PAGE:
Musicians, painters, poets, and other artists flourish in community. And while deep work often happens in isolation, the expression of that work happens best in and an around others who see the world differently. There are many examples of these kinds of fruitful cross-disciplinary social gatherings throughout history: the Florentine Camerata and Parisian Salon culture, just to name a few. How do we recreate the positive aspects of these gatherings—art as a social gathering, not a museum—without playing into its negative associations? This course aims to do just that, by allowing students to imagine ways the arts can cross pollinate in a casual, relaxed atmosphere that nurtures excellence, not passive praise. This imagining will result in test outings, where visual artists, writers, and musicians present their work around coffee/snacks and discover ways to offer feedback that is supportive, inventive, and substantive. And then, in the next gathering, offer works that reflect that take into consideration that feedback.

Musical Theatre

Instructor: Michael Butcher and Dr. Jason Hausback

Students with an emphasis in vocal music and students with an emphasis in acting, come together to learn how musical theatre is constructed, created, and performed. Students will create an original musical performance and perform it at the showcase.

Making a Museum

Instructor: Shaylin Montgomery and Dr. Heather Nelson

In this class, students will study existing museum experiences before creating several museum experiences of their own. What form these experiences will take will be decided by the students, but each experience will reflect the Academy’s theme of transformation. Like most museum experiences, the ones designed here will be visual, verbal, auditory, and much more; in this way, each of the fine arts will be addressed and honored by all students. 

Interviews and Artistic Response

Instructor: Gemma Campanini and Colby Jennings

In this course, students will utilize interviewing and notetaking to decipher peer narratives and formulate artistic responses across a variety of artistic mediums. The course culminates in a dynamic showcase where students present their original interviews alongside their responsive artworks. This final presentation provides a platform for vibrant interaction and feedback, allowing students to engage deeply with each other’s work, grow collectively in their artistic pursuits, and cultivate deep, empathetic connections. Students will begin by forming collaborative groups with their peers. They will create detailed interview scripts and ultimately conduct interviews that delve into the artistic motivations, aspirations, and influences of each group member, using effective notetaking to capture the essence of these personal stories. The narratives gathered through the interviews will serve as inspiration for artistic responses across multiple mediums, including the innovative use of time-based media and video art practices with spoken word poetry. This medium allows students to experiment with moving images and sound, crafting compelling visual abstractions that complement traditional expressions such as visual art, creative writing, music, theater, and dance.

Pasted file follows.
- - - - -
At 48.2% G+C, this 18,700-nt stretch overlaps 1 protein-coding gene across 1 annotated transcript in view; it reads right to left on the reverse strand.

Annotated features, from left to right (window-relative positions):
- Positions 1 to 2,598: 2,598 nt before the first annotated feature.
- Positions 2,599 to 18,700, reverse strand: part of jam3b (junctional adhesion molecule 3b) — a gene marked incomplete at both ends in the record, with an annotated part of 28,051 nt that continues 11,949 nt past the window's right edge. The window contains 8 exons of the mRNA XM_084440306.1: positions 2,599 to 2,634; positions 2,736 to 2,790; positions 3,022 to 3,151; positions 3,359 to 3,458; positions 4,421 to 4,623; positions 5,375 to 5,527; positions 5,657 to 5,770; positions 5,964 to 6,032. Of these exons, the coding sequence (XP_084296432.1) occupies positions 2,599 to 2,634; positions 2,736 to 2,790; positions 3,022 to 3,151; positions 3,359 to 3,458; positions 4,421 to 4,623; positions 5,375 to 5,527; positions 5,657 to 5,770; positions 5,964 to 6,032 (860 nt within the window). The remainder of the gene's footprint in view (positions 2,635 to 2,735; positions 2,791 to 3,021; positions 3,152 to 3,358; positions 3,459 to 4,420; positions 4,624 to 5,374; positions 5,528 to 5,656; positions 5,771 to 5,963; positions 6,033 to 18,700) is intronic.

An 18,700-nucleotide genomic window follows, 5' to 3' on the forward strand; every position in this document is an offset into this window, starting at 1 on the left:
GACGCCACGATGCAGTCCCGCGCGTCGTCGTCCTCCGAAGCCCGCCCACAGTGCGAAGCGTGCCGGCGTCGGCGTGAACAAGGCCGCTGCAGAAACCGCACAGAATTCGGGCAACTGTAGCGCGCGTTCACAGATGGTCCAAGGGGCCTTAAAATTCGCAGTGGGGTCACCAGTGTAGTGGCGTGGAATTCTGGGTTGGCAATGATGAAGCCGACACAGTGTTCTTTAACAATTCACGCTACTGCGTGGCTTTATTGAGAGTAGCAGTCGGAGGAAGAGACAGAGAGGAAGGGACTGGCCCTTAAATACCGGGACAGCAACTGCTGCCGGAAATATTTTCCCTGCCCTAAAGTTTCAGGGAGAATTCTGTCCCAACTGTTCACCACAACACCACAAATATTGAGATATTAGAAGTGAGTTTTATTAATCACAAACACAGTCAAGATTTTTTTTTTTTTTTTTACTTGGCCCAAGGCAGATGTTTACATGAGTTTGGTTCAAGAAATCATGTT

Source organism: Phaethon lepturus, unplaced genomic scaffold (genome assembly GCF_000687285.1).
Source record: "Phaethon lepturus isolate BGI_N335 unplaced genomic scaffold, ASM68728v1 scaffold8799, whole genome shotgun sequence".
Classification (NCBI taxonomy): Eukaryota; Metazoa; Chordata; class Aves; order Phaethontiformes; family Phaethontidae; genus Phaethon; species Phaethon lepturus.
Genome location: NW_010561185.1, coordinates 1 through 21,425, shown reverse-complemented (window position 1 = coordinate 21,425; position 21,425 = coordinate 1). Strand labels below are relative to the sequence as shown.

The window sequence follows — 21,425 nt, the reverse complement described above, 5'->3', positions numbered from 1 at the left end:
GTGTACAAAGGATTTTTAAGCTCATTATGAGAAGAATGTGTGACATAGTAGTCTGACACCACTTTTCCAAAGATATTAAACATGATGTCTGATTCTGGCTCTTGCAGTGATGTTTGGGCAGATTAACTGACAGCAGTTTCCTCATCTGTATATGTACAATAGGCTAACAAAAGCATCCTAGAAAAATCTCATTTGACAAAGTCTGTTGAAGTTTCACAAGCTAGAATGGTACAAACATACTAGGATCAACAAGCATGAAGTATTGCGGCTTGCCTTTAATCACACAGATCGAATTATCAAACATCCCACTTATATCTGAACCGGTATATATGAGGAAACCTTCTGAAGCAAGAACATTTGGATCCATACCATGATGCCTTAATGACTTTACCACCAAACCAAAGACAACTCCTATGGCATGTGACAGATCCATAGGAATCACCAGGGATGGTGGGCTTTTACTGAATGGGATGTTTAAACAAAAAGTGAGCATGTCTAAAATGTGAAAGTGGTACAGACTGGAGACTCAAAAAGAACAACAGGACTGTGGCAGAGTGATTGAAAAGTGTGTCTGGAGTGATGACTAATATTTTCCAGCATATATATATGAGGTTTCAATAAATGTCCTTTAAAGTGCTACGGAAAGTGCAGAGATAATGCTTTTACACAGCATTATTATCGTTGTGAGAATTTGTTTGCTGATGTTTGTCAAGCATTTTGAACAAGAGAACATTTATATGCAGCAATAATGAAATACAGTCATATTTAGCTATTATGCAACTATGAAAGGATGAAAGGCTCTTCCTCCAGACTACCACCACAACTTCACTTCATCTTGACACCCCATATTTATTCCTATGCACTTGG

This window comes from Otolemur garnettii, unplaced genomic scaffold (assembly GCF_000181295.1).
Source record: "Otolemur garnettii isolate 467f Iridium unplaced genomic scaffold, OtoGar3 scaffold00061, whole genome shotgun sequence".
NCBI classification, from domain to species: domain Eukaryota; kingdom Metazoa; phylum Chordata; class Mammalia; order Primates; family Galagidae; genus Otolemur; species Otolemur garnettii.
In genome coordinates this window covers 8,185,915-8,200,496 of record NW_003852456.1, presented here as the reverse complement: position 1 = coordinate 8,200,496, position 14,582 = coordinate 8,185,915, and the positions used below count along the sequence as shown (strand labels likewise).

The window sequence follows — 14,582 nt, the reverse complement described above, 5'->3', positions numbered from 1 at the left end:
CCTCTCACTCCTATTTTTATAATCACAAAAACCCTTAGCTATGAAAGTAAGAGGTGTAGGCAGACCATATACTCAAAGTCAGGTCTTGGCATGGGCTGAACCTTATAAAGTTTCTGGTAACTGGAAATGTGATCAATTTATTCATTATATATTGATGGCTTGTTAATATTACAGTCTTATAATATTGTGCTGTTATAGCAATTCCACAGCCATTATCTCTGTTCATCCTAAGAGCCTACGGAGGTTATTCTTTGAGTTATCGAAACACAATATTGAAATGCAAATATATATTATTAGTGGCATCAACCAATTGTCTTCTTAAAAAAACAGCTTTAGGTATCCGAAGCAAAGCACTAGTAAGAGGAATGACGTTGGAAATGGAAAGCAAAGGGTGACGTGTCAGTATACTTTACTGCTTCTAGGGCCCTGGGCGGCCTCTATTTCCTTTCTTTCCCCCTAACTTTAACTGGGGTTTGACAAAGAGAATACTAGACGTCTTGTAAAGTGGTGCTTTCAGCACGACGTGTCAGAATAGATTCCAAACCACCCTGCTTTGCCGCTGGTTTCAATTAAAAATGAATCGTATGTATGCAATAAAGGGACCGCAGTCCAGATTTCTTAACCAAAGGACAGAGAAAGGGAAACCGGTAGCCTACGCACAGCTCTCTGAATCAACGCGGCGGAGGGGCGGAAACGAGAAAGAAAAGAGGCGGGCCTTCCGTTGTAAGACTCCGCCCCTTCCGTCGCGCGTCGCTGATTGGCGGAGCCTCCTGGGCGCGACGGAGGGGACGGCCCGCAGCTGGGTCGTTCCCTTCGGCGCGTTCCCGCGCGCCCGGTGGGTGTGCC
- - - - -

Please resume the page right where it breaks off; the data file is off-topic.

Instructor: Dr. Kurt Heinlein and Meganne Rosen

Dive into the captivating realms of 20th-century art history with a contemporary twist in WTFluxus! Students will learn about the revolutionary art movements of DaDa and Fluxus, while immersing themselves in a hands-on exploration of performance art, visual art, writing and music.  From the absurdity of DaDa to the experimental ethos of Fluxus, students will uncover the essence of these movements and their relevance in today’s art world. Students will engage in a series of creative exercises, including collage, Exquisite Corpse, Black Out Poetry, Cut-Up Poetry, Performance Art, and more! Each session will challenge students to push the boundaries of their creativity, fostering experimentation across multiple disciplines. The course will culminate in a zine and accompanying performance produced by the class. Join us at the crossroads of tradition and innovation as we explore art, creativity, and self-expression in the 21st century!

2. Discipline-Specific Artistic Studies

Each student is placed in a class focusing on the discipline in which they were accepted to the Academy:

  • Creative Writing
  • Theatre Studies
  • Instrumental Music
  • Visual Arts
  • Vocal Music

Course Descriptions

Frame by Frame: Exploring the World of Stop Motion Animation

Instructor: Colby Jennings

"Frame by Frame" is an advanced stop motion animation course inviting students to experience the art of bringing objects to life. Across nine 90-minute sessions, the students will immerse themselves in the foundations of moving imagery, from crafting narratives to frame-by-frame production. Students will collaborate to create short animations, each harnessing a distinct style, ranging from claymation to the techniques of pixelation. This course is tailored to challenge students to conceptualize and articulate refined visual stories. Through hands-on experience with storyboarding, set construction, and character animation, they will sharpen their artistic skills while exploring the interplay between motion, emotion, and storytelling in this unique and transformative art form.